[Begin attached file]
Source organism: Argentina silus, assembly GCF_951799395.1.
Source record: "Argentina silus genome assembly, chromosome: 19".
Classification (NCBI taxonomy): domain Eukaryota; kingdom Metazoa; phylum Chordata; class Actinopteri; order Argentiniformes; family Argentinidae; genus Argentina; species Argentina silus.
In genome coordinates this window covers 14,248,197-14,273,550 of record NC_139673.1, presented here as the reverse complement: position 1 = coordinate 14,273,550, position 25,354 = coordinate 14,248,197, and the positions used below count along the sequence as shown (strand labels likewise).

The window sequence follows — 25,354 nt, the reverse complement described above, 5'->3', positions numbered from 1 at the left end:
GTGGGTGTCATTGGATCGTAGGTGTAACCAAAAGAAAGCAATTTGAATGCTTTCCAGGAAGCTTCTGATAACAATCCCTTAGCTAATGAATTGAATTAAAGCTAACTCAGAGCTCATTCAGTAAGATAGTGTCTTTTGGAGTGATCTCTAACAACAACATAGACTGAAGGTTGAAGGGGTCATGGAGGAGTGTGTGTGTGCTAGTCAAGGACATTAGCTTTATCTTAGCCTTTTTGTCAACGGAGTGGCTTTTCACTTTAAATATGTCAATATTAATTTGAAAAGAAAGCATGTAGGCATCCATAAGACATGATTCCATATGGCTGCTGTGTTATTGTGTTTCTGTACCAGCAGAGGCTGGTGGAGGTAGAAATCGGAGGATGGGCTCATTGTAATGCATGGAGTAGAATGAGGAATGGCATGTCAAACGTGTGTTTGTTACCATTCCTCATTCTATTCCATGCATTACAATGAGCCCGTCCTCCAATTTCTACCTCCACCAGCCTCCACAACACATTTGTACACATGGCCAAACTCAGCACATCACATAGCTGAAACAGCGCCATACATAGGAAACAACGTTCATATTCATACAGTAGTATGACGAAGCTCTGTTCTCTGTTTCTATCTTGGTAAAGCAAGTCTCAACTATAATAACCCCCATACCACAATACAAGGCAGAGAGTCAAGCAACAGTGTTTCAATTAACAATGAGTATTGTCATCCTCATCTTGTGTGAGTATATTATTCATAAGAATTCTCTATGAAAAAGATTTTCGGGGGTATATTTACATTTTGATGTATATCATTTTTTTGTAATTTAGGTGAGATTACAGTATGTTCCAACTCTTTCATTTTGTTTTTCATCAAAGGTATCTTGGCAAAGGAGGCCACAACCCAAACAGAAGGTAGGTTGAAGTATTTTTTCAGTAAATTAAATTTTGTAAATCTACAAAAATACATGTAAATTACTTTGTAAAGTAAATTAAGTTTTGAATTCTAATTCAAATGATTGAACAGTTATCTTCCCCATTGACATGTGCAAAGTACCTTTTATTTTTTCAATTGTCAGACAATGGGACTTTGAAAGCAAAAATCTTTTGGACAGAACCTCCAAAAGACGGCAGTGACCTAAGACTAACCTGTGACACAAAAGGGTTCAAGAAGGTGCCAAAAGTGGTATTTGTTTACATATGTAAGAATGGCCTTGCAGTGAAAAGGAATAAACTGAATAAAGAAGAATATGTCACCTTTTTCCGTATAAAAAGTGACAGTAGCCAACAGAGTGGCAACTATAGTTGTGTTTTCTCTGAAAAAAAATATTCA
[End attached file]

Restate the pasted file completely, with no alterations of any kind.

Source organism: Argentina silus, assembly GCF_951799395.1.
Source record: "Argentina silus genome assembly, chromosome: 19".
Classification (NCBI taxonomy): domain Eukaryota; kingdom Metazoa; phylum Chordata; class Actinopteri; order Argentiniformes; family Argentinidae; genus Argentina; species Argentina silus.
In genome coordinates this window covers 14,248,197-14,273,550 of record NC_139673.1, presented here as the reverse complement: position 1 = coordinate 14,273,550, position 25,354 = coordinate 14,248,197, and the positions used below count along the sequence as shown (strand labels likewise).

The window sequence follows — 25,354 nt, the reverse complement described above, 5'->3', positions numbered from 1 at the left end:
GTGGGTGTCATTGGATCGTAGGTGTAACCAAAAGAAAGCAATTTGAATGCTTTCCAGGAAGCTTCTGATAACAATCCCTTAGCTAATGAATTGAATTAAAGCTAACTCAGAGCTCATTCAGTAAGATAGTGTCTTTTGGAGTGATCTCTAACAACAACATAGACTGAAGGTTGAAGGGGTCATGGAGGAGTGTGTGTGTGCTAGTCAAGGACATTAGCTTTATCTTAGCCTTTTTGTCAACGGAGTGGCTTTTCACTTTAAATATGTCAATATTAATTTGAAAAGAAAGCATGTAGGCATCCATAAGACATGATTCCATATGGCTGCTGTGTTATTGTGTTTCTGTACCAGCAGAGGCTGGTGGAGGTAGAAATCGGAGGATGGGCTCATTGTAATGCATGGAGTAGAATGAGGAATGGCATGTCAAACGTGTGTTTGTTACCATTCCTCATTCTATTCCATGCATTACAATGAGCCCGTCCTCCAATTTCTACCTCCACCAGCCTCCACAACACATTTGTACACATGGCCAAACTCAGCACATCACATAGCTGAAACAGCGCCATACATAGGAAACAACGTTCATATTCATACAGTAGTATGACGAAGCTCTGTTCTCTGTTTCTATCTTGGTAAAGCAAGTCTCAACTATAATAACCCCCATACCACAATACAAGGCAGAGAGTCAAGCAACAGTGTTTCAATTAACAATGAGTATTGTCATCCTCATCTTGTGTGAGTATATTATTCATAAGAATTCTCTATGAAAAAGATTTTCGGGGGTATATTTACATTTTGATGTATATCATTTTTTTGTAATTTAGGTGAGATTACAGTATGTTCCAACTCTTTCATTTTGTTTTTCATCAAAGGTATCTTGGCAAAGGAGGCCACAACCCAAACAGAAGGTAGGTTGAAGTATTTTTTCAGTAAATTAAATTTTGTAAATCTACAAAAATACATGTAAATTACTTTGTAAAGTAAATTAAGTTTTGAATTCTAATTCAAATGATTGAACAGTTATCTTCCCCATTGACATGTGCAAAGTACCTTTTATTTTTTCAATTGTCAGACAATGGGACTTTGAAAGCAAAAATCTTTTGGACAGAACCTCCAAAAGACGGCAGTGACCTAAGACTAACCTGTGACACAAAAGGGTTCAAGAAGGTGCCAAAAGTGGTATTTGTTTACATATGTAAGAATGGCCTTGCAGTGAAAAGGAATAAACTGAATAAAGAAGAATATGTCACCTTTTTCCGTATAAAAAGTGACAGTAGCCAACAGAGTGGCAACTATAGTTGTGTTTTCTCTGAAAAAAAATATTCA